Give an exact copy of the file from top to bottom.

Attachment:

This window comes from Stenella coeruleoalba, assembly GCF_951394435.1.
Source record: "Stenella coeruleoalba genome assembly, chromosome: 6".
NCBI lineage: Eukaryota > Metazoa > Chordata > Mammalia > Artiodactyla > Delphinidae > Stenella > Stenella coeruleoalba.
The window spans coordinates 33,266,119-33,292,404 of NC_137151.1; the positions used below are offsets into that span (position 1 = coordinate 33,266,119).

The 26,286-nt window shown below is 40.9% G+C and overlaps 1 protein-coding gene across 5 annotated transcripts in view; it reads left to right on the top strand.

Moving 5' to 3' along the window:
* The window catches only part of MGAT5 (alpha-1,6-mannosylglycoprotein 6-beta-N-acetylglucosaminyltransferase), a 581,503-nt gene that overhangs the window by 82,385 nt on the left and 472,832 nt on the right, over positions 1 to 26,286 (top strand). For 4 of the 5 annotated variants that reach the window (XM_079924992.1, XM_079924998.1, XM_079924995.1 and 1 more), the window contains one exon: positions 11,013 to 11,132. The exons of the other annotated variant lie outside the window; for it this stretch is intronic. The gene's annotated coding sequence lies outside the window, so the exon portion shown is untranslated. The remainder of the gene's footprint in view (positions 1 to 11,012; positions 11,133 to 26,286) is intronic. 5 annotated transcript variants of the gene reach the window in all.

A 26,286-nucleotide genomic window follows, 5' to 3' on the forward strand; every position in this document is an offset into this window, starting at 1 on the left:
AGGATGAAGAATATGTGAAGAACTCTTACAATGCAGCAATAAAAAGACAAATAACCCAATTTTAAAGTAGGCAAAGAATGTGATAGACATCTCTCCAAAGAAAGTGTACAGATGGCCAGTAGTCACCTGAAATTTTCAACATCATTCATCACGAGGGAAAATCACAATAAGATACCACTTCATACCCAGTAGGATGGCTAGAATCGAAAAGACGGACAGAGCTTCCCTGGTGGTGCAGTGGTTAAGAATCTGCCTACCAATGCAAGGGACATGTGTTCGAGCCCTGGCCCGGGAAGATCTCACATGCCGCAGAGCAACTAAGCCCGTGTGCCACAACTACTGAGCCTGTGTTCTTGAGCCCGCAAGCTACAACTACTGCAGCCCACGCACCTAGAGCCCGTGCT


This window comes from Stenella coeruleoalba, assembly GCF_951394435.1.
Source record: "Stenella coeruleoalba genome assembly, chromosome: 6".
NCBI lineage: Eukaryota > Metazoa > Chordata > Mammalia > Artiodactyla > Delphinidae > Stenella > Stenella coeruleoalba.
The window spans coordinates 33,266,119-33,292,404 of NC_137151.1; the positions used below are offsets into that span (position 1 = coordinate 33,266,119).

The 26,286-nt window shown below is 40.9% G+C and overlaps 1 protein-coding gene across 5 annotated transcripts in view; it reads left to right on the top strand.

Moving 5' to 3' along the window:
* The window catches only part of MGAT5 (alpha-1,6-mannosylglycoprotein 6-beta-N-acetylglucosaminyltransferase), a 581,503-nt gene that overhangs the window by 82,385 nt on the left and 472,832 nt on the right, over positions 1 to 26,286 (top strand). For 4 of the 5 annotated variants that reach the window (XM_079924992.1, XM_079924998.1, XM_079924995.1 and 1 more), the window contains one exon: positions 11,013 to 11,132. The exons of the other annotated variant lie outside the window; for it this stretch is intronic. The gene's annotated coding sequence lies outside the window, so the exon portion shown is untranslated. The remainder of the gene's footprint in view (positions 1 to 11,012; positions 11,133 to 26,286) is intronic. 5 annotated transcript variants of the gene reach the window in all.

A 26,286-nucleotide genomic window follows, 5' to 3' on the forward strand; every position in this document is an offset into this window, starting at 1 on the left:
AGGATGAAGAATATGTGAAGAACTCTTACAATGCAGCAATAAAAAGACAAATAACCCAATTTTAAAGTAGGCAAAGAATGTGATAGACATCTCTCCAAAGAAAGTGTACAGATGGCCAGTAGTCACCTGAAATTTTCAACATCATTCATCACGAGGGAAAATCACAATAAGATACCACTTCATACCCAGTAGGATGGCTAGAATCGAAAAGACGGACAGAGCTTCCCTGGTGGTGCAGTGGTTAAGAATCTGCCTACCAATGCAAGGGACATGTGTTCGAGCCCTGGCCCGGGAAGATCTCACATGCCGCAGAGCAACTAAGCCCGTGTGCCACAACTACTGAGCCTGTGTTCTTGAGCCCGCAAGCTACAACTACTGCAGCCCACGCACCTAGAGCCCGTGCT